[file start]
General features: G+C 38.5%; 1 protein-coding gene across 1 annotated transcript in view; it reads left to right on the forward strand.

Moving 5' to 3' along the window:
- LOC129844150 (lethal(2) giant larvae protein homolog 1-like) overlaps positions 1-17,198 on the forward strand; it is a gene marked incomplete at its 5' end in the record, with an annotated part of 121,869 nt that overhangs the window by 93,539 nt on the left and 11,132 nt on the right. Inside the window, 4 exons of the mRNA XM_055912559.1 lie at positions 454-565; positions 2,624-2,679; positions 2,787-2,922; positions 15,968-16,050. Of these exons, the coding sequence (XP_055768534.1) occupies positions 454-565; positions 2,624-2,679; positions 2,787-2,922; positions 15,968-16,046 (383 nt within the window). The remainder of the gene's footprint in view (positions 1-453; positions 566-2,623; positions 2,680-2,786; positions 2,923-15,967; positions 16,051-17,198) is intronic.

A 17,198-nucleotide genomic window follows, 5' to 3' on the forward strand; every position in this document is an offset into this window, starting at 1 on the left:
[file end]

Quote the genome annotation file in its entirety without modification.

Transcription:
General features: G+C 38.5%; 1 protein-coding gene across 1 annotated transcript in view; it reads left to right on the forward strand.

Moving 5' to 3' along the window:
- LOC129844150 (lethal(2) giant larvae protein homolog 1-like) overlaps positions 1-17,198 on the forward strand; it is a gene marked incomplete at its 5' end in the record, with an annotated part of 121,869 nt that overhangs the window by 93,539 nt on the left and 11,132 nt on the right. Inside the window, 4 exons of the mRNA XM_055912559.1 lie at positions 454-565; positions 2,624-2,679; positions 2,787-2,922; positions 15,968-16,050. Of these exons, the coding sequence (XP_055768534.1) occupies positions 454-565; positions 2,624-2,679; positions 2,787-2,922; positions 15,968-16,046 (383 nt within the window). The remainder of the gene's footprint in view (positions 1-453; positions 566-2,623; positions 2,680-2,786; positions 2,923-15,967; positions 16,051-17,198) is intronic.

A 17,198-nucleotide genomic window follows, 5' to 3' on the forward strand; every position in this document is an offset into this window, starting at 1 on the left: